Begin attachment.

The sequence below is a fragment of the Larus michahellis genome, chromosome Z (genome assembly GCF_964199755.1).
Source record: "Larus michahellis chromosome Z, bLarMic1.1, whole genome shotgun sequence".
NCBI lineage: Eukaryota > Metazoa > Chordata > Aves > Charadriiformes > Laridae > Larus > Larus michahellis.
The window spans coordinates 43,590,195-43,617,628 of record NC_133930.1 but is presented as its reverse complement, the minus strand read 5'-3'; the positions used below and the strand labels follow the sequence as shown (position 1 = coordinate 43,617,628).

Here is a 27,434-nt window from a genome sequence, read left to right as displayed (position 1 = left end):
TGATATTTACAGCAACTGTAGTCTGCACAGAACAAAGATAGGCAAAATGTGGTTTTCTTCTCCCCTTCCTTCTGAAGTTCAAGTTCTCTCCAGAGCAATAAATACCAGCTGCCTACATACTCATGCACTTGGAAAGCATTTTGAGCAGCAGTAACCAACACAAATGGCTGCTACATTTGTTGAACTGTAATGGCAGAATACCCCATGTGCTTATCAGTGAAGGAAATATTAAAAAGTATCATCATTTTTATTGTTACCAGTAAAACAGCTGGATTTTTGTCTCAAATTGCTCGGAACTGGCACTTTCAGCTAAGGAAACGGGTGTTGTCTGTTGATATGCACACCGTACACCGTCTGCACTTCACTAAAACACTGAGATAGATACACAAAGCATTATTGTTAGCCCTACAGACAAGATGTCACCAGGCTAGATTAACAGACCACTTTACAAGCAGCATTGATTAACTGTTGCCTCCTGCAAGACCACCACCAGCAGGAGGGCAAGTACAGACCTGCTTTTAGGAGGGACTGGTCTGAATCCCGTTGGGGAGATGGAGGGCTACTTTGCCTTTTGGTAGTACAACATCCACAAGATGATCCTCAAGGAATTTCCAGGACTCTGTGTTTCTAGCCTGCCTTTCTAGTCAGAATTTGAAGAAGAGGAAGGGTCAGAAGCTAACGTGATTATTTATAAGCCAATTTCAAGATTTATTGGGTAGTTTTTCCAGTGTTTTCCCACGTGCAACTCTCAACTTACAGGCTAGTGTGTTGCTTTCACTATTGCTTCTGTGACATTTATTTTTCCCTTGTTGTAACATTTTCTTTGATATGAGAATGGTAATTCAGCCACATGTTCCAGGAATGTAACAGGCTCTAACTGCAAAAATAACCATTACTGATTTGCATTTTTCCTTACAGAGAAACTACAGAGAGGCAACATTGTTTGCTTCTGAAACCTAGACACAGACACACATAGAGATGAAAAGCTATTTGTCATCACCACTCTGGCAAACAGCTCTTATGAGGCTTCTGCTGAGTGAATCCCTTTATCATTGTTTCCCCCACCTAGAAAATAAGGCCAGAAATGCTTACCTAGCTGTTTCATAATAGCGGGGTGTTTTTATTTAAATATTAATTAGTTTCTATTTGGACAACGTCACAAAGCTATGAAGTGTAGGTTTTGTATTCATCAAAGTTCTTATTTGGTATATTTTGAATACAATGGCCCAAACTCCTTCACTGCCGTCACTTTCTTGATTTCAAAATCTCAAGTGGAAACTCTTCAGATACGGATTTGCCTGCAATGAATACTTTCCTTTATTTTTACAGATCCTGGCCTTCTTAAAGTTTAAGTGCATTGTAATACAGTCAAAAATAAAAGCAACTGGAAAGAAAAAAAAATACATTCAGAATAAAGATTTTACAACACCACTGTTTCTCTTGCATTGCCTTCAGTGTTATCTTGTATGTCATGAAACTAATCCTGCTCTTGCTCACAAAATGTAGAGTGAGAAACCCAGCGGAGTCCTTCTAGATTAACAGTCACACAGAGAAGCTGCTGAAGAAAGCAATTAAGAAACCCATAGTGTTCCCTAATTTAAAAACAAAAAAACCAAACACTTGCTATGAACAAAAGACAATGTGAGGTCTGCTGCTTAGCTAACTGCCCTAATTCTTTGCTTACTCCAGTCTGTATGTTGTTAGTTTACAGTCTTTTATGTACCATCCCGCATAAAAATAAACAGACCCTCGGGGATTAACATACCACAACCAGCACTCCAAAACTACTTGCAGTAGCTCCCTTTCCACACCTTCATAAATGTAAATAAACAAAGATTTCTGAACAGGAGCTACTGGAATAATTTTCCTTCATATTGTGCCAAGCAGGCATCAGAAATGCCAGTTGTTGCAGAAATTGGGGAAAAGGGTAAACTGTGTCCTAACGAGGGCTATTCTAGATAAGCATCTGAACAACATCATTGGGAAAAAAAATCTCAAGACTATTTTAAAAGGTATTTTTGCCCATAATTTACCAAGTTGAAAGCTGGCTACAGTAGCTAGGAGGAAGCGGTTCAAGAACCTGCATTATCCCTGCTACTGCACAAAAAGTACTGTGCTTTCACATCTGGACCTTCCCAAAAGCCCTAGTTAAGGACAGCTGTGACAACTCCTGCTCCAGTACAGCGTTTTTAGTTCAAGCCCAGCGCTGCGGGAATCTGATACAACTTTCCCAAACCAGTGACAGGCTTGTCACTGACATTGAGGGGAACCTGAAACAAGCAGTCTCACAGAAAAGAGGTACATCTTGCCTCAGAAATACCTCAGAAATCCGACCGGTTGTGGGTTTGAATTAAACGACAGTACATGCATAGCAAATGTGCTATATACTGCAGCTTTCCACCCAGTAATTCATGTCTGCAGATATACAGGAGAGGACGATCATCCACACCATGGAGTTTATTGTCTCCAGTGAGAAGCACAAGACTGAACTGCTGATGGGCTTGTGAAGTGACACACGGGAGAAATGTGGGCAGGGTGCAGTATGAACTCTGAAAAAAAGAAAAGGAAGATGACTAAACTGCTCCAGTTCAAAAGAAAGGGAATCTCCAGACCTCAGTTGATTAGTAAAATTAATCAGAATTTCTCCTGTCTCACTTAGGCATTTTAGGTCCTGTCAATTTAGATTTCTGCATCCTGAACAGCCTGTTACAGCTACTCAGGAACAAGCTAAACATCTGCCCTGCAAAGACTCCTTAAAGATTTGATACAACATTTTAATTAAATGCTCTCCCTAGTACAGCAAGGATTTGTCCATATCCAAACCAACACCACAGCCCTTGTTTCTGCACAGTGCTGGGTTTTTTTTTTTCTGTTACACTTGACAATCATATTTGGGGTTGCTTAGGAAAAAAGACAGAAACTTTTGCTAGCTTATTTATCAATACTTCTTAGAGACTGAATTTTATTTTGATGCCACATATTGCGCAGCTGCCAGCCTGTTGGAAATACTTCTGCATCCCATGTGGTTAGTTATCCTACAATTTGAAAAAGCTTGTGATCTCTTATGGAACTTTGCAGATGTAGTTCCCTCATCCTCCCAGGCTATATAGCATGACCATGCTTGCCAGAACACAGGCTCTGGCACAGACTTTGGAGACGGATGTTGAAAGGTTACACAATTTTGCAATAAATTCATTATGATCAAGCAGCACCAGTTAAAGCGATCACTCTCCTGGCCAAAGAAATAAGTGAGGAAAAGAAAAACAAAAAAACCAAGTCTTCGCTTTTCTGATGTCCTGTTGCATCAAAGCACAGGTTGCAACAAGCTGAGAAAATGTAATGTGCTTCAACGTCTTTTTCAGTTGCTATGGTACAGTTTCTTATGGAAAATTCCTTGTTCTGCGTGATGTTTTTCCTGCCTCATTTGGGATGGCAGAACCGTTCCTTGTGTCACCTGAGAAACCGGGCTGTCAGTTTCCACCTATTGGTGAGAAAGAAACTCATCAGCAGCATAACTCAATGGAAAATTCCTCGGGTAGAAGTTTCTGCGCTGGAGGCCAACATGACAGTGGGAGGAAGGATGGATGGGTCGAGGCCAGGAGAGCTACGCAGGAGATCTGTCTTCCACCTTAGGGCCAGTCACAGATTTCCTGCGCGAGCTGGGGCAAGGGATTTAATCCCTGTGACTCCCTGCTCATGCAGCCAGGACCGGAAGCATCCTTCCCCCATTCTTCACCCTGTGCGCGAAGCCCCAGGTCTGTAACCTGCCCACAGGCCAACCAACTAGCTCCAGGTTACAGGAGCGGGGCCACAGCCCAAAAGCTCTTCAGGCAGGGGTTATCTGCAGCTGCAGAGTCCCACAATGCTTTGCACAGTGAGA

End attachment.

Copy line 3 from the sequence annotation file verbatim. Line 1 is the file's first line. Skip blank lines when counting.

NCBI lineage: Eukaryota > Metazoa > Chordata > Aves > Charadriiformes > Laridae > Larus > Larus michahellis.